More recently, the use of the Y chromosome has been used in family reconstruction, and Y chromosome haplotypes have been used in male descent lines to establish common markers for inclusion or exclusion from a family paternal lines. Haplotypes are a set of markers on the Y chromosome.
DNA was used in a controversial case determining relationships in Thomas Jefferson's descent. Other examples are the Mumma and Duerinck Surname DNA Projects, Sykes, Carvin, Savin, and Page Surname DNA studies.
(Please utilize the web sites listed in blue below, for clickable use, to learn more about the use of DNA Studies as a genealogy tool. I am not a geneticist, so am not able to provide technical details or answers on genetics )
The objectives of this Y Chromosome DNA Project are:
- To establish Y chromosome haplotypes for each of the surnames included in this project.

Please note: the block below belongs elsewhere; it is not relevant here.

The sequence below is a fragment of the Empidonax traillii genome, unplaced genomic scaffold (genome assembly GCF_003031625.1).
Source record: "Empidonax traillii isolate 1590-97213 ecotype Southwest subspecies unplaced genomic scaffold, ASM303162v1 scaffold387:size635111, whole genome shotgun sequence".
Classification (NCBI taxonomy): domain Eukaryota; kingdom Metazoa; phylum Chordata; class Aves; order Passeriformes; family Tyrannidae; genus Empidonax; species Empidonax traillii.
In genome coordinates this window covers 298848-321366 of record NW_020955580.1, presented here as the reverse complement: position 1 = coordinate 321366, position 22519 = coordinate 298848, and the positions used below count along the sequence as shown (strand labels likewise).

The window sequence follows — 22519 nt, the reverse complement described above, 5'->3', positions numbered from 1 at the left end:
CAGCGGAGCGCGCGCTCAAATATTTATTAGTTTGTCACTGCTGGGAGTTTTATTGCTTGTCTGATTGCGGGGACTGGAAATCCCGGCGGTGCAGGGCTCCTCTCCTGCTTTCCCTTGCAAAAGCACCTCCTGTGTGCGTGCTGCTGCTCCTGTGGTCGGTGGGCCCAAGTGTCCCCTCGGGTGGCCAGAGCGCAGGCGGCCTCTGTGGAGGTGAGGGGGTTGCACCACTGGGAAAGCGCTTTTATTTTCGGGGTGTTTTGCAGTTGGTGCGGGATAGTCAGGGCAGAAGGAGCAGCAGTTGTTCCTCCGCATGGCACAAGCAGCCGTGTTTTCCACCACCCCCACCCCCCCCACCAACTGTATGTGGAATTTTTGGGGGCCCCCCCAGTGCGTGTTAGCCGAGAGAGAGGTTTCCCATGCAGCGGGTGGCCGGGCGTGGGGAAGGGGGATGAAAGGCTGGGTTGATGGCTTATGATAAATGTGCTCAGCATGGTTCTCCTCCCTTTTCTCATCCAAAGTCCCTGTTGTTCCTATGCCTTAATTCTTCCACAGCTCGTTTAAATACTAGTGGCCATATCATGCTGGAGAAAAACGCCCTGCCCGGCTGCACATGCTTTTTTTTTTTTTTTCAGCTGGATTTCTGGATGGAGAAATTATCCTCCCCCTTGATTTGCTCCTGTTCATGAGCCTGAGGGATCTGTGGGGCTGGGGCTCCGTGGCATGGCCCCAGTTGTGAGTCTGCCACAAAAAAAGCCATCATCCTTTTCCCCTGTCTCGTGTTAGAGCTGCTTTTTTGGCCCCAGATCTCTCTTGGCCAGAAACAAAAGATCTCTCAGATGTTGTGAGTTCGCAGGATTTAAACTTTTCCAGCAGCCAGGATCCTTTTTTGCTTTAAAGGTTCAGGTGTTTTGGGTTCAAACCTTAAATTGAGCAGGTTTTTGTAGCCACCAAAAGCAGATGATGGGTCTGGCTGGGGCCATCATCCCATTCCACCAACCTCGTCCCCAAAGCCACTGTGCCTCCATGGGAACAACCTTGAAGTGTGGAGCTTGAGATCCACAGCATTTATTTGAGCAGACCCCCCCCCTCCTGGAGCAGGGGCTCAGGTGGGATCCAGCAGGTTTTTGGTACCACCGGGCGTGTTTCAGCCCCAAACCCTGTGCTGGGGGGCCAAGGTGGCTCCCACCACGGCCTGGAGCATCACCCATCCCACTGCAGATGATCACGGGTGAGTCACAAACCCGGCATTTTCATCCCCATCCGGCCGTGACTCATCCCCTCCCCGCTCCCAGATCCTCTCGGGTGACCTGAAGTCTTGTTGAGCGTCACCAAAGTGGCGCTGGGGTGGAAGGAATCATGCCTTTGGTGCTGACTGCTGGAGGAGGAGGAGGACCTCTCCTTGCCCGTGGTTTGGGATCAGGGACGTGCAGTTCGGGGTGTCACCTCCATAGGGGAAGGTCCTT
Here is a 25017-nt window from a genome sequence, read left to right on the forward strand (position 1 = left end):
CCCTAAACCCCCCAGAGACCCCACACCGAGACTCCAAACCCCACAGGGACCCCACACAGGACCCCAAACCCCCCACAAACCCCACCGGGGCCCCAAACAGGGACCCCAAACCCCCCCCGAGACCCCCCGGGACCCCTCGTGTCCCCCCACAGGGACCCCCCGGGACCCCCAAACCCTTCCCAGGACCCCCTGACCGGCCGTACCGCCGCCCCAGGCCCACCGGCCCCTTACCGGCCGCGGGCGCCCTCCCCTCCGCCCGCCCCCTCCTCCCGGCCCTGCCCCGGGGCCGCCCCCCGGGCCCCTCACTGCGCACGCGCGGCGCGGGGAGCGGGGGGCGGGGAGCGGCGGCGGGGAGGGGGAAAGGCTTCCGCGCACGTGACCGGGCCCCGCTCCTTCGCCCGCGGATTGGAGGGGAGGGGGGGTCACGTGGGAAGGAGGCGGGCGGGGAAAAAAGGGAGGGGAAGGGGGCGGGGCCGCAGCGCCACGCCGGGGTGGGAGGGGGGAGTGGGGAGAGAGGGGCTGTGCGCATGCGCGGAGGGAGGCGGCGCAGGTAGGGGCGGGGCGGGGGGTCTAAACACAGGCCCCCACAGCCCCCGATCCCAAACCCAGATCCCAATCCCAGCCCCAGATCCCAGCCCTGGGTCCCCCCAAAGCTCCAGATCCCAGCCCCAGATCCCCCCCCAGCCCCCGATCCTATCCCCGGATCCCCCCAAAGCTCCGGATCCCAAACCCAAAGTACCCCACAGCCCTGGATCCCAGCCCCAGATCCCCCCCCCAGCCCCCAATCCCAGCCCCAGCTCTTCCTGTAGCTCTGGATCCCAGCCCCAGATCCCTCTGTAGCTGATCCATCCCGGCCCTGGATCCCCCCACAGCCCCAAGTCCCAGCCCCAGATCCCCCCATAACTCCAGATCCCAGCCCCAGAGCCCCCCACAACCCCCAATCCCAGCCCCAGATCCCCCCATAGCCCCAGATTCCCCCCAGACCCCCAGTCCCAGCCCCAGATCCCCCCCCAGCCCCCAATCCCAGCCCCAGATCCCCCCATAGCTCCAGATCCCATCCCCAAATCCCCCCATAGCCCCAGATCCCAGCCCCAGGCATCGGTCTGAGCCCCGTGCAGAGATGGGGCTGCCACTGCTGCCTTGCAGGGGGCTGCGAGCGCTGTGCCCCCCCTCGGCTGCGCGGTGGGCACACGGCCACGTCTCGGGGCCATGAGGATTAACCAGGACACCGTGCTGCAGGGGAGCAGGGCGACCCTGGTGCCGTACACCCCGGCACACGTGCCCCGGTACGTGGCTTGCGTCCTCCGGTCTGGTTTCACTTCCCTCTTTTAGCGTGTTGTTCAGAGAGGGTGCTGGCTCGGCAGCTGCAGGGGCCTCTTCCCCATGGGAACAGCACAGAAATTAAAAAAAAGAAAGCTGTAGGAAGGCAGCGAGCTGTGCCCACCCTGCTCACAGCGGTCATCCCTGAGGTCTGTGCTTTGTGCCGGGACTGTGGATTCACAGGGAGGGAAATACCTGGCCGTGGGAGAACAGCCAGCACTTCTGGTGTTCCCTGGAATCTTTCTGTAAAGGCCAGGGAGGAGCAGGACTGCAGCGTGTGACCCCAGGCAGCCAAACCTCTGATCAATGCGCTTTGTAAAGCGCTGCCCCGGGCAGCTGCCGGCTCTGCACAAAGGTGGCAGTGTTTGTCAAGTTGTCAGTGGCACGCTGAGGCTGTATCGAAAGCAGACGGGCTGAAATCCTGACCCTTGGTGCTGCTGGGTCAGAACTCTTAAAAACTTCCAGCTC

- To set up charts of the Y Chromosome, including each DNA sample that has been submitted by the participants.
- To establish if there are common ancestors for each of the surnames.
- To determine the commonality, if any, between the participating surnames.
- To determine any commonality in the origins of the surnames, using the first ancestral place of origin from each pedigree for each sample. ( Look at the charts used in the internet DNA surname projects and studies listed below)
OPERATION OF THE PROJECT Any descendant with at least a five generation proven paternal lineage will be welcome to participate. A living person's privacy will be protected during the course of the project and in the reporting phase. I have hopes that we will have a number of participants with many more generations of male descent than the required five.